Planet Mercury Facts
Discovering the planet Mercury's facts from the earth was so difficult a task that for years astronomers knew little about the planet. Learn why.
Only fifty percent larger than our moon and the planet closest to the sun, Mercury is 3,026 miles in diameter. It rotates around the sun every 88 days at a distance of 36 million miles away. Since the sun and mercury are so close together the planet is difficult to see from earth. Mercury is a waterless and airless planet scarred by craters of all sizes. The side of Mercury that faces the sun heats up to a temperature of 742 degrees fahrenheit while the dark side of the planet is bitterly cold at a temperature of -360 degrees fahrenheit.
Trying to study Mercury from the earth was so difficult a task that for years astronomers couldn't be sure how long it took the planet to rotate on its axis. With the discovery of radar waves it was learned that the planet rotates in 59 days. Mercury's orbit is much farther out of round that the orbit of the earth. The planet will, at times, come as close as 29 million miles from the sun and at other times be as far away as 43 million miles. Under normal circumstances, Mercury cannot be seen during the day. During a total solar eclipse the planet is visible and occasionally around sunrise or sunset if the conditions are right. Even then the planet will appear blurred due to the slanted path passing through miles of moving air which distorts our perception. When weather is permitting, Mercury will appear as the brightest star in the night sky two or three times a year.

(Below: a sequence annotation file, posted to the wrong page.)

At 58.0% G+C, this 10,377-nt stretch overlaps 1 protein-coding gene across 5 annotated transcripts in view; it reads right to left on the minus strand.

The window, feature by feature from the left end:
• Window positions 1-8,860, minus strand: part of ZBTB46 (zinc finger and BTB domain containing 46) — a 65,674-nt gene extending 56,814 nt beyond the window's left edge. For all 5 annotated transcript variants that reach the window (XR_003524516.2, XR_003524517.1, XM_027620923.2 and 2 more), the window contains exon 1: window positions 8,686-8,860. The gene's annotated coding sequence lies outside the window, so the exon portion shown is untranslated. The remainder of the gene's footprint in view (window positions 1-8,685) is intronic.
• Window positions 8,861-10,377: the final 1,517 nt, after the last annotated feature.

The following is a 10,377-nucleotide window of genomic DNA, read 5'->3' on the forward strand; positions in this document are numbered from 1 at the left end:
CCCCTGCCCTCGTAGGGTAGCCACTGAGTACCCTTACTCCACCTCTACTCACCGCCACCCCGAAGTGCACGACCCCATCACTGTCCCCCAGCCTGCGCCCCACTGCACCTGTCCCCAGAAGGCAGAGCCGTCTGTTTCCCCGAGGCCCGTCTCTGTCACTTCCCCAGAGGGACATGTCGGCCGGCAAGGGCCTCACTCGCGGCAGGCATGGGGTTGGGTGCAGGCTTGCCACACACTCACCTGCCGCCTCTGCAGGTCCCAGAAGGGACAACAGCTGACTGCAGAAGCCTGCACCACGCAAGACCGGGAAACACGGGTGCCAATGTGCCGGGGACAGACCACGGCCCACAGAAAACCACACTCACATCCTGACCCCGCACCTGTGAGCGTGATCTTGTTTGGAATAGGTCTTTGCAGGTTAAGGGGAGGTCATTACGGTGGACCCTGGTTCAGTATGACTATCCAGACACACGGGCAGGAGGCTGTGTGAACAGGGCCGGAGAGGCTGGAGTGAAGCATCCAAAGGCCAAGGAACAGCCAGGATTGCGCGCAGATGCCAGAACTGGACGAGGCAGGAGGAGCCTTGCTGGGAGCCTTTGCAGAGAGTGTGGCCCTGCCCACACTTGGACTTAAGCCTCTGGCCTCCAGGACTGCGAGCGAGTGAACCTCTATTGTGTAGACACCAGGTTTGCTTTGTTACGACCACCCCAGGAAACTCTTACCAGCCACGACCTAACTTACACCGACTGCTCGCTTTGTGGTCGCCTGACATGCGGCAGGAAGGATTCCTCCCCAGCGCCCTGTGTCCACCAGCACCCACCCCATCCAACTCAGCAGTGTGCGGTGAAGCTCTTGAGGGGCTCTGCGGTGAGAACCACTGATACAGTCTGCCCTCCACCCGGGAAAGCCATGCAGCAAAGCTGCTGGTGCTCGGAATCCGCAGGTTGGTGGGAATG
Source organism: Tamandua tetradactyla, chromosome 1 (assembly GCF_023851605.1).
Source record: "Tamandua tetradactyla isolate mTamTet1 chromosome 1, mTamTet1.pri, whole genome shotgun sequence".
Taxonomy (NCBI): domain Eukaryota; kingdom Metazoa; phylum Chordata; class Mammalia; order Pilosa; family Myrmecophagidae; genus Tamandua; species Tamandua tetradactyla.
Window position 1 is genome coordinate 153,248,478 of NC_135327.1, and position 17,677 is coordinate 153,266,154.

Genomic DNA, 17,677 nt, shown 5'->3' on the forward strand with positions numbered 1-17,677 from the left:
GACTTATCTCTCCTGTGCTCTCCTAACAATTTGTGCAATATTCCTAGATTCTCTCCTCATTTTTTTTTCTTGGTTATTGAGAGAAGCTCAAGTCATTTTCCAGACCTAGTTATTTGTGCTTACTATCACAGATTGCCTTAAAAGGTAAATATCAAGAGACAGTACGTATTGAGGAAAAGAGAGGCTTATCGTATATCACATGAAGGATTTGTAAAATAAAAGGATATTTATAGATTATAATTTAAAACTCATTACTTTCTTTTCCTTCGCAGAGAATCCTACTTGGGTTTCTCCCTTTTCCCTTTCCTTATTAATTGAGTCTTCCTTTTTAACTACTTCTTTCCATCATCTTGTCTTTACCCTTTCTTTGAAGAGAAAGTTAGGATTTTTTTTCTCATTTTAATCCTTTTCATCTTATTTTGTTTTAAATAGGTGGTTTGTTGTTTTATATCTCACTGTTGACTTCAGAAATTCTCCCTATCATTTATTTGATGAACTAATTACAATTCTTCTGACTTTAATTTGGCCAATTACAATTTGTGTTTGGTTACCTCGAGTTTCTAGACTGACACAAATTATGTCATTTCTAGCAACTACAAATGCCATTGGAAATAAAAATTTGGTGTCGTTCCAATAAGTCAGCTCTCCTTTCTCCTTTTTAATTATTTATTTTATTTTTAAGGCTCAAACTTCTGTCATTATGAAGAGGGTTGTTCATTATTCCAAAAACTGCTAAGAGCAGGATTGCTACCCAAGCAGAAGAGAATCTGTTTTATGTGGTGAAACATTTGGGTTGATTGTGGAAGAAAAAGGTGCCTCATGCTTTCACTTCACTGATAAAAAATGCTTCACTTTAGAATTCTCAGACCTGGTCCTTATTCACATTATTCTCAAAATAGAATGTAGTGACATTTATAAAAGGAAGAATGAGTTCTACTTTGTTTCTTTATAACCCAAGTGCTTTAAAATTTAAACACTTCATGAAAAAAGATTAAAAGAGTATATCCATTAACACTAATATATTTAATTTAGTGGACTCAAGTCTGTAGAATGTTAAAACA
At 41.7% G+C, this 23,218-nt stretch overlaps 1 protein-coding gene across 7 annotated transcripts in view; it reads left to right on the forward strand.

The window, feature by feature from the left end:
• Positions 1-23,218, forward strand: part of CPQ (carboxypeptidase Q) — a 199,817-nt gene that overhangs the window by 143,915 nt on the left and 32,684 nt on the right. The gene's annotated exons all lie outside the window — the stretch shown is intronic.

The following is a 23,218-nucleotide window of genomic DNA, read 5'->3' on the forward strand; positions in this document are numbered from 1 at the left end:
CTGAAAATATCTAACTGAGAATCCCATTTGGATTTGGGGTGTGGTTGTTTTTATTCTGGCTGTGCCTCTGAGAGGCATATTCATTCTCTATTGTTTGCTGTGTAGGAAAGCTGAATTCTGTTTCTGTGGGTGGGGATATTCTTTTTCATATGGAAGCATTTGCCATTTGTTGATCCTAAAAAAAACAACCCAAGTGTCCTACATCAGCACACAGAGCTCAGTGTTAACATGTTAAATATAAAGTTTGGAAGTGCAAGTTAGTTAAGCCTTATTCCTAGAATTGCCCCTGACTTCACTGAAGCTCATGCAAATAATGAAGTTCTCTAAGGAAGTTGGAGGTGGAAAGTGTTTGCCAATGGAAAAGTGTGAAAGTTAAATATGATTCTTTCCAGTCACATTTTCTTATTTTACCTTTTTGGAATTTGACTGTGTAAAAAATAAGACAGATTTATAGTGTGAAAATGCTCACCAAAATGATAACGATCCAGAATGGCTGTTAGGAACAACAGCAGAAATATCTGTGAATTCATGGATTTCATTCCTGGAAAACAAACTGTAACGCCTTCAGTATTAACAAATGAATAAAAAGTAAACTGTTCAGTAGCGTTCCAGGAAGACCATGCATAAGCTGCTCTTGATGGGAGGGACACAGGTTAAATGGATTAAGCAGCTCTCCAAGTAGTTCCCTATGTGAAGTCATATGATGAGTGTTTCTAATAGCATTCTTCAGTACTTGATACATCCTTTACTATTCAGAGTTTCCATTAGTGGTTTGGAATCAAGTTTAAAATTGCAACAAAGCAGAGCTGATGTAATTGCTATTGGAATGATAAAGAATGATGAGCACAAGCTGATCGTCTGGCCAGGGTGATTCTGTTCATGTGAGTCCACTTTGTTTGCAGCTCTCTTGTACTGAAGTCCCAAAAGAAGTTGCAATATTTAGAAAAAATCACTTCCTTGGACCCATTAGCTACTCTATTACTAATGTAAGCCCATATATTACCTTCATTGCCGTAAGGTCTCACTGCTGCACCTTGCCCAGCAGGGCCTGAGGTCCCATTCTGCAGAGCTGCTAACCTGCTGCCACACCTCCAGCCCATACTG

The atmosphere on Mercury is practically non existent with traces of sodium. Particles near the planet are given so much energy by the sun that they easily escape the weak gravity. In 1974 and 1975 NASA's Mariner 10 visited Mercury giving us much of the data we have today on the planet. According to this information Mercury is covered by a fine dust and craters. The craters appear to be much more shallow than those on the moon. Even though the planet gets a great deal of light the surface is fairly dark. It has large lines of cliffs which are called scarps. It is believed these scarps formed when the planet contracted as it cooled shortly after it was formed. This cooling had a wrinkling effect on the surface.
Soon after Mercury formed it is apparent another object collided with the planet stripping off the outer most parts. Smooth plains were found in some regions that were believed to be formed over 3 billion years ago. In the last 100 years Mercury has gone into transit ten times appearing as a small black dot on the sun's disk. No moons were discovered around the planet.